Welcome to Take It or Leave It, an advice-ish podcast for parents brought to you by Grove Collaborative.
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Special Guests, Principal Gerry Brooks
Gerry Brooks is principal at an elementary school in Lexington, Kentucky. His educational experience includes six years in the classroom, two years as an intervention specialist, and 12 years as an administrator.
He is a passionate public speaker whose focus is on encouraging and helping teachers improve their instructional abilities. He also has a desire to help administrators successfully lead their staff.
An encouraging speaker, he has spoken to educational groups all around the nation. His focus is on encouraging teachers to improve their instruction through personal climate and culture strategies. He desires to help administrators focus on how to lead all staff in a positive and constructive manner.
His following on social media has developed through humorous videos that focus on real-world educational experiences. He is currently followed on these social media sites by over 1 million people.
Parenting Crap – Major distraction: school dumps iPads, returns to paper textbooks
As classrooms across the country embrace digital textbooks, one Sydney school has declared the e-book era over and returned to the old-fashioned hard copy version because it improves comprehension and reduces distraction.
For the past five years, Reddam House’s primary and junior high school classes have used e-textbooks on iPads. But the consistent feedback from the students has been that they preferred pages to screens.
Teachers also found the iPads were distracting and did not contribute to students’ technology skills, prompting the school to announce that students should no longer use digital textbooks, and must revert to hard-copy versions instead.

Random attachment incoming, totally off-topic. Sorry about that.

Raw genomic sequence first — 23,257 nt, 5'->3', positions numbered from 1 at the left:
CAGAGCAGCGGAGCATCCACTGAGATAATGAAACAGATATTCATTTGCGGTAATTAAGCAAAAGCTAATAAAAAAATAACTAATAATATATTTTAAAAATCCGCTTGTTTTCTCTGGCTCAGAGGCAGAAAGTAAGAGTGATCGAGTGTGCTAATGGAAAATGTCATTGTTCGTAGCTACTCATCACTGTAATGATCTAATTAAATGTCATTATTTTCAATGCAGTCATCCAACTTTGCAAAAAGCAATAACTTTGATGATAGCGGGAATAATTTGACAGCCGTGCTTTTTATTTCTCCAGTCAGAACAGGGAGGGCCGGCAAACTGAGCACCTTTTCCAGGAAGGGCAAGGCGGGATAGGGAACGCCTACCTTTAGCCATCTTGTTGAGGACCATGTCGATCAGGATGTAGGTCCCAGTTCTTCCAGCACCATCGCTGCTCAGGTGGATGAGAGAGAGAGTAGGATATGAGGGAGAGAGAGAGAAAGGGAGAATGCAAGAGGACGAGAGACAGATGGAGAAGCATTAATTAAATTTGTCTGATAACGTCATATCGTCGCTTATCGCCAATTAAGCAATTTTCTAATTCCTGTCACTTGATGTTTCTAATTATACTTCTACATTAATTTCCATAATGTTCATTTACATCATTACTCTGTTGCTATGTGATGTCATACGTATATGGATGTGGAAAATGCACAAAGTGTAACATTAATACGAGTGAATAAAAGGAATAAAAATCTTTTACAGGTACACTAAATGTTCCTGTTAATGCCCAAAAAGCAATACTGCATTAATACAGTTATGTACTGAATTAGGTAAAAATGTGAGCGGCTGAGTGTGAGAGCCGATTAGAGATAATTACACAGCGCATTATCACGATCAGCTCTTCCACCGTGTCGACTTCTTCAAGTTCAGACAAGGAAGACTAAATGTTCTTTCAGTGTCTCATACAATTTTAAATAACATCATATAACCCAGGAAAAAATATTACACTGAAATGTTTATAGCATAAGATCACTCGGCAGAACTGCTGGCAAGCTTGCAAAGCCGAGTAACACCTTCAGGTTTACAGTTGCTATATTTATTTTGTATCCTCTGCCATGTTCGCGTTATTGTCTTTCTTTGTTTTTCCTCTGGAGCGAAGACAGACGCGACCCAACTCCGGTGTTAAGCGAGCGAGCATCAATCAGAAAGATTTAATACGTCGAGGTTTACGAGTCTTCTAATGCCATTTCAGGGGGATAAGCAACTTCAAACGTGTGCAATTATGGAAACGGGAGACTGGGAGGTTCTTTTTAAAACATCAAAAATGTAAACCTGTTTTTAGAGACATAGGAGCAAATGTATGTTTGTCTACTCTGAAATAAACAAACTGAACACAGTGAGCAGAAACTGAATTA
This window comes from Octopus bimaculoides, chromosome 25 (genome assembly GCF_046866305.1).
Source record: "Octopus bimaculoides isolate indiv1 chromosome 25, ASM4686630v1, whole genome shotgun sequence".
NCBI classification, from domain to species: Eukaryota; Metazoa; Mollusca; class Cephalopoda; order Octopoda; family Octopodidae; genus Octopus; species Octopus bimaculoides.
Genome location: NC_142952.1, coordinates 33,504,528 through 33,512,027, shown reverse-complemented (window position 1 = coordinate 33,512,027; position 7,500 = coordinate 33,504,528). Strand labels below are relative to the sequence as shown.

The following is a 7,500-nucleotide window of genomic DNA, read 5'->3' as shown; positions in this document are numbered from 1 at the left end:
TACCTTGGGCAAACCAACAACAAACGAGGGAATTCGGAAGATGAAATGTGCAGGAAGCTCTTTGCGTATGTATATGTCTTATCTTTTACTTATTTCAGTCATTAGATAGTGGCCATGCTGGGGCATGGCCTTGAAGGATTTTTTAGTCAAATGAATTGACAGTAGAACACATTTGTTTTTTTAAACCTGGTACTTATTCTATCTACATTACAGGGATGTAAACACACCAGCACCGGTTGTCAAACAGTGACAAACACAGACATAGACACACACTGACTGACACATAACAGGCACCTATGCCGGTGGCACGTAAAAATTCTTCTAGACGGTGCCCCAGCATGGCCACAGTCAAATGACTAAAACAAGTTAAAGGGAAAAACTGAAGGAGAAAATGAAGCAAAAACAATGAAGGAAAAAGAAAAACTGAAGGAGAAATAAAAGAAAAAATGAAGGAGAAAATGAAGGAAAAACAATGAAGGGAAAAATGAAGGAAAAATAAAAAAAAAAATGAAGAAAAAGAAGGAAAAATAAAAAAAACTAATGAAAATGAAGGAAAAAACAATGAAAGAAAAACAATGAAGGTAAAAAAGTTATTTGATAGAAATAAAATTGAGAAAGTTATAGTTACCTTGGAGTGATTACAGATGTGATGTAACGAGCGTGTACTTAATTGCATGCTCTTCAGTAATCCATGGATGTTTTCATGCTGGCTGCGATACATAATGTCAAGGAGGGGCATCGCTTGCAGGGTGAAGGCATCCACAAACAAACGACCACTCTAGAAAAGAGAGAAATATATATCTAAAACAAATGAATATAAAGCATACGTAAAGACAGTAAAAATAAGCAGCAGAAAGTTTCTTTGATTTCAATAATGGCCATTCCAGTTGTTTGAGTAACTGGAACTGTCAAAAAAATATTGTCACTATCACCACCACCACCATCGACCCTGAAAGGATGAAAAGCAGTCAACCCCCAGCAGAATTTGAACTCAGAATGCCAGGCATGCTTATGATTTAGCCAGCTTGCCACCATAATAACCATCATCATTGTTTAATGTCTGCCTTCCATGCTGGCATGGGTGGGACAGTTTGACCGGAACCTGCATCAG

“We hadn’t completely gone away from hard copy,” said principal Dave Pitcairn. “We kept year 11 and 12 hard copy. When [students] got to year 11, and now had the comparison between digital and hard copy, they preferred the hard copy.
“The ease of navigation through the textbook was easier with the hard copy. I believe they learn better the more faculties they use, the more senses they use in research and reading and making notes.”
A University of Maryland study in 2017 found there was little difference in the two formats when students were asked about the general themes of a text, but the printed version made them better able to answer specific questions.
The study’s authors suggested print be preferred when an assignment demands more engagement or deeper comprehension, or if students – primary, secondary or tertiary – were required to read more than one page or 500 words.
As for the weight of the textbooks in backpacks, Mr Pitcairn said students could leave them in their lockers or use a digital version at home. “I’ve noticed that students prefer their textbook in both places,” he said.
Teachers at the eastern suburbs private school, which regularly appears on the HSC top-ten honours list, reported that iPads were hindering learning.
“[Students] could have messages popping up and all sorts of other alerts,” said Mr Pitcairn. “Also, kids being kids, they could jump between screens quite easily, so would look awfully busy and not be busy at all.”
The school will also phase out iPads and begin a bring-your-own device policy with a preference for laptops.
Dr Margaret Merga, a senior lecturer in education at Edith Cowan University, said an analysis of all the research into differences in book formats has found that understanding improves when information is read in a paper rather than a digital format.
Parenting Crap – Science Says the Most Successful Kids Have Parents Who do These 4 Things
All good parents want their kids to succeed, but if you look around at the general population, clearly not everybody ends up being a high achiever. Want some advice on how to give your children an edge? Here are several things parents of successful kids do differently.
They let their kids fail
What used to be called “helicopter parenting” — constantly hovering over every aspect of a child’s life — has evolved into what some experts now call “snowplow parenting.” It’s when parents obsess over ways to prevent their kids from failing. Prime example: Actress Felicity Huffman and other wealthy parents recently accused of collectively paying millions of dollars to have test scores and other achievements of their prodigy covertly amplified so as to gain admission into elite universities.